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transcribed into messenger RNA. This result is accomplished through their ability to enhance the expression or activity of so-called transcription factors that interact with specific DNA sequences, termed cis-regulatory elements, present in the promoter regions of responsive genes. A given transcription factor may act either positively or negatively to influence gene expression. In most genes, multiple transcription factors interact at distinct sites to contribute to the overall level of expression. The most important transcription factors associated with the stress response include the glucocorticoid receptor complex, cyclic adenosine monophosphate response element binding protein (CREB), nuclear factor interleukin-6 (NF-ILG), NF-KB, activator protein 1 (AP11, and the heat shock transcription factor (HSF). The importance of these factors in the stress response has been an area of great interest for the last decade. The most ubiquitous response to cellular stress is the induction of a family of proteins termed heat shock proteins. Although originally named on the basis of their increased level of expression after heat stimulation, heat shock proteins are induced in response to a wide variety of environmental and metabolic stresses, including hypoxia, toxic substances, and localized trauma. Elevated levels of heat shock proteins have also been found in certain areas associated with specific chronic disease states in human beings, including the thyroid gland in chronic thyroiditis, the synovial fluid in rheumatoid arthritis, and the plaques removed from atherosclerotic arteries. Their expression has recently been shown to be markedly induced after surgical stress in a rodent model. Increased expression of heat shock proteins occurs selectively in the adrenal cortex and vasculature after moderate surgical stress. This selective heat shock protein induction has been shown to be under endocrine control, such that the is adrenocorticotmpic hormone dependent, adrenal response whereas the vascular response is associated with a,-adrenergic receptor stimulation. In situ hybridization has localized the adrenal response to the adrenal cortex and the vascular induction to the smooth muscle. Interestingly, this heat shock protein stress response has been shown to be markedly attenuated in aged animals. Heat shock proteins are also induced in vivo after severe forms of cardiogenie shock, ischemia, and reperfusion. After severe stress, heat shock proteins that were induced in the liver appeared to be generated at the time of reperfusion and could be inhibited by prior infusion of supemxide dismutase. The heat shock proteins are an important class of stress response proteins and are associated both with the surgical stress response and the classic neuroendocrine response axes. An understanding of their molecular regulation is likely to have important diagnostic, prognostic, and therapeutic ramifications. 660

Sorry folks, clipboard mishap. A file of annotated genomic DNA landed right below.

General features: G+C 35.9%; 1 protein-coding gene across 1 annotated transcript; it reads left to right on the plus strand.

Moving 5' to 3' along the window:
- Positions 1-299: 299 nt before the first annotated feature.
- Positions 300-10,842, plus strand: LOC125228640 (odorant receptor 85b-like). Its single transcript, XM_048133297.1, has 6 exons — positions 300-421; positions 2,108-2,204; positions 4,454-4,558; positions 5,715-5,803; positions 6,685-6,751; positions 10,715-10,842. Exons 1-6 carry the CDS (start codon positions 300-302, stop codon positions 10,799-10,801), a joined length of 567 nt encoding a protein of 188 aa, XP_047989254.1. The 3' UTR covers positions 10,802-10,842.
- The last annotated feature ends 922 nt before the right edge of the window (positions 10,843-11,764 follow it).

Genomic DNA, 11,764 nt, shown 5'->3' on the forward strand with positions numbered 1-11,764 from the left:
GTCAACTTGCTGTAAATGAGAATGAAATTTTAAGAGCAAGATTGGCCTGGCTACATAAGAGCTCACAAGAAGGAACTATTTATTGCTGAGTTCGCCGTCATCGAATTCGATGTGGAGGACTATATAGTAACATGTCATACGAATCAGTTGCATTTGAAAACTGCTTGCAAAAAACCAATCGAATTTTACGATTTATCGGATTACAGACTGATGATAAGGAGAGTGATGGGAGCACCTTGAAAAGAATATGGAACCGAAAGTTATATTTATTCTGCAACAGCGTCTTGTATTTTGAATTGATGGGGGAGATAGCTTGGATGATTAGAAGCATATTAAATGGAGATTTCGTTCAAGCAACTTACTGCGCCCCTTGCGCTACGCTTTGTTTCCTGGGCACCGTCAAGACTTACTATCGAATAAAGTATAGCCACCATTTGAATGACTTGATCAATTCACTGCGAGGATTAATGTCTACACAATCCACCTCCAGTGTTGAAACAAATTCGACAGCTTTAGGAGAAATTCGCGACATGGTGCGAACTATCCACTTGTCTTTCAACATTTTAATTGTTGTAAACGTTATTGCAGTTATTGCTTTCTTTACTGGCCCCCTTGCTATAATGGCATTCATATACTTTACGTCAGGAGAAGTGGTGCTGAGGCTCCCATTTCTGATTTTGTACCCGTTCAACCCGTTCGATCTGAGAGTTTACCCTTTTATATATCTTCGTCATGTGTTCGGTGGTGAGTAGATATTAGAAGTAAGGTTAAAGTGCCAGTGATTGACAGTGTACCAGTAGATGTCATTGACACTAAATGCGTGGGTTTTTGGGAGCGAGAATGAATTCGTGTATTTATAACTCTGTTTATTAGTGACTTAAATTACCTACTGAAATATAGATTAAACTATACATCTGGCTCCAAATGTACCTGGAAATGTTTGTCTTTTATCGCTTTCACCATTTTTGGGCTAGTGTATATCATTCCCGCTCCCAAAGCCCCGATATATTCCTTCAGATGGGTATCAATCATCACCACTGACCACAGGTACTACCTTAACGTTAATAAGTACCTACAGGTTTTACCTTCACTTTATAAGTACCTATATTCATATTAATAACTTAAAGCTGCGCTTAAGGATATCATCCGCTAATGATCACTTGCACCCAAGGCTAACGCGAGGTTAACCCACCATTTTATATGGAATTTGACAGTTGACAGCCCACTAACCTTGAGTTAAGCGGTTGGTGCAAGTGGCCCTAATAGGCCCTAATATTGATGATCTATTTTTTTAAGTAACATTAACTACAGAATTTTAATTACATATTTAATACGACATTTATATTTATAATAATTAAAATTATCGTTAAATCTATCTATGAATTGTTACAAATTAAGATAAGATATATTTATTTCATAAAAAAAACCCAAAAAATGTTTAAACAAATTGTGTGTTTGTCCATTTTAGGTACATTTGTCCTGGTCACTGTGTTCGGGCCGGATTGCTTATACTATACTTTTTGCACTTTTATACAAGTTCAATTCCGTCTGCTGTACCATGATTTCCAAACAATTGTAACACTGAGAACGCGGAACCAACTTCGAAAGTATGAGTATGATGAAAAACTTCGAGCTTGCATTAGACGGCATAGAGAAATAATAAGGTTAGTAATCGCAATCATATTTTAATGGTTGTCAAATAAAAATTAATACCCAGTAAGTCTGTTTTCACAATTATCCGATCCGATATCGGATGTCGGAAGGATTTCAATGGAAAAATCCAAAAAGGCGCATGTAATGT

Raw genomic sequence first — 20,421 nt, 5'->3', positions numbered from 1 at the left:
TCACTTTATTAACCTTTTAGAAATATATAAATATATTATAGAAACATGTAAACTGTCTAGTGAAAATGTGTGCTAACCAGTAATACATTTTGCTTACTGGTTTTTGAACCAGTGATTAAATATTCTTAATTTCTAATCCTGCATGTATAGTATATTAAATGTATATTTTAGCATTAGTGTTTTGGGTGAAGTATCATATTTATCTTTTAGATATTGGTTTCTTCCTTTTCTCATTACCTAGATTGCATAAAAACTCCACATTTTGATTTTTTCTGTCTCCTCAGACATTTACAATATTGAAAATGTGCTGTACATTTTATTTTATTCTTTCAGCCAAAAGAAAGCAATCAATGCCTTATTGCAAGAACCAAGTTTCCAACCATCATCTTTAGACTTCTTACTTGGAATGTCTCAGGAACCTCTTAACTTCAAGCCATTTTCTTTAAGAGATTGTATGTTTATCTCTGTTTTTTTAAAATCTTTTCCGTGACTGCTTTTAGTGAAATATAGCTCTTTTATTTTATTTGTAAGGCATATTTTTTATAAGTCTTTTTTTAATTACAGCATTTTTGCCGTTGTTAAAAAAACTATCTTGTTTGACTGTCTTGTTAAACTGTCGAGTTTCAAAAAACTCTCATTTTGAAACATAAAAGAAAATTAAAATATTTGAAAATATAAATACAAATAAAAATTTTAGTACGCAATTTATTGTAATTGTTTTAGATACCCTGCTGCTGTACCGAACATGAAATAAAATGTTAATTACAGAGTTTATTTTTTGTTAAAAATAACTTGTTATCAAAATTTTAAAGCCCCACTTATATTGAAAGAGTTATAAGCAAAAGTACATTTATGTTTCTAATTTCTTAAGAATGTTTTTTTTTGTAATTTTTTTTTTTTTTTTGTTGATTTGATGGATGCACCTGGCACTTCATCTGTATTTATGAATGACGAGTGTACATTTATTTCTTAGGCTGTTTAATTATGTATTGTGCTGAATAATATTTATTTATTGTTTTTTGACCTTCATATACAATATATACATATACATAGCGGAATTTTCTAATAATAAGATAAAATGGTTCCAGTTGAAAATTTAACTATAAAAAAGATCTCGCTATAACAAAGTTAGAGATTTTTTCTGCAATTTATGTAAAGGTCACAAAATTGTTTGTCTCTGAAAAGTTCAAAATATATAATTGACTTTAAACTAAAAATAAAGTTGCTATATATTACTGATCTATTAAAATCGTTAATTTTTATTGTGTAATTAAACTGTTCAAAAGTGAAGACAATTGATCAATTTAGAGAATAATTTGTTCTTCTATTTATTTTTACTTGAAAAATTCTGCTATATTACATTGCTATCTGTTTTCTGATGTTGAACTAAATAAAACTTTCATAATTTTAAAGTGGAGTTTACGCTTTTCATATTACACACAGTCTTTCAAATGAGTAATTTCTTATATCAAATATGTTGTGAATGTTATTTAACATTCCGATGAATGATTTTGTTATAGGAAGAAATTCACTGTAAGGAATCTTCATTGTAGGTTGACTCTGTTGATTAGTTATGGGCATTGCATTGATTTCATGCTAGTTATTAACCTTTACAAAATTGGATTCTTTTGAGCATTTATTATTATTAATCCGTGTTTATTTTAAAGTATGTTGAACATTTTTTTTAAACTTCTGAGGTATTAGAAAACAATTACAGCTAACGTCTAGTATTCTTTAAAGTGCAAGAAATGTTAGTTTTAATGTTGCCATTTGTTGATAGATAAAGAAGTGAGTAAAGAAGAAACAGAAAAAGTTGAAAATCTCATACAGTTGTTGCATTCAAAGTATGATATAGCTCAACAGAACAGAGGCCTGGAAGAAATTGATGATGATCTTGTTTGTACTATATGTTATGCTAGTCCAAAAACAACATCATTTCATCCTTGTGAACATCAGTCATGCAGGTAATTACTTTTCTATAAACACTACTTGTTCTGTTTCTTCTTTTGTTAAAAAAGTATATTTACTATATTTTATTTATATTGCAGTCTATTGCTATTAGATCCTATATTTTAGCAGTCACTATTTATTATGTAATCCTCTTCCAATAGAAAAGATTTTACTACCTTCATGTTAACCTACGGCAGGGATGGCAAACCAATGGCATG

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Robert Udelsman, MD, is Associate Professor and Director of Endocrine Surgery at The Johns Hopkins Hospital. He received his bachelor’s degree from Lafayette College and his medical degree from The George Washington University School of Medicine. He obtained his surgical residency training in general surgery at The Johns Hopkins Hospital. During his residency, he completed clinical and research fellowships in surgical oncology and endocrinology and metabolism at the National Institutes of Health. He subsequently completed a fellowship in gastrointestinal surgery at The Johns Hopkins Hospital. Dr. Udelsman’s primary research interests are the endocrine and molecular responses to surgical stress.

Nikki J. Holbrook, PhD, is a Senior Investigator and Chief of the Section on Gene E,xpression and Aging at the Gerontology Research Center, National Institute on Aging. She obtained her bachelor’s, master’s, and doctoral degrees in microbiology at the University of South Florida. She completed postdoctoral fellowships in glucocorticoid receptor biochemistry and physiology at the Dartmouth Medical School and molecular biology in the Laboratory of Pathologv at the National Cancer Institute. Her research has focused on the molecular responses to stress, including their regulation, function, and role in disease and the aging process. Curr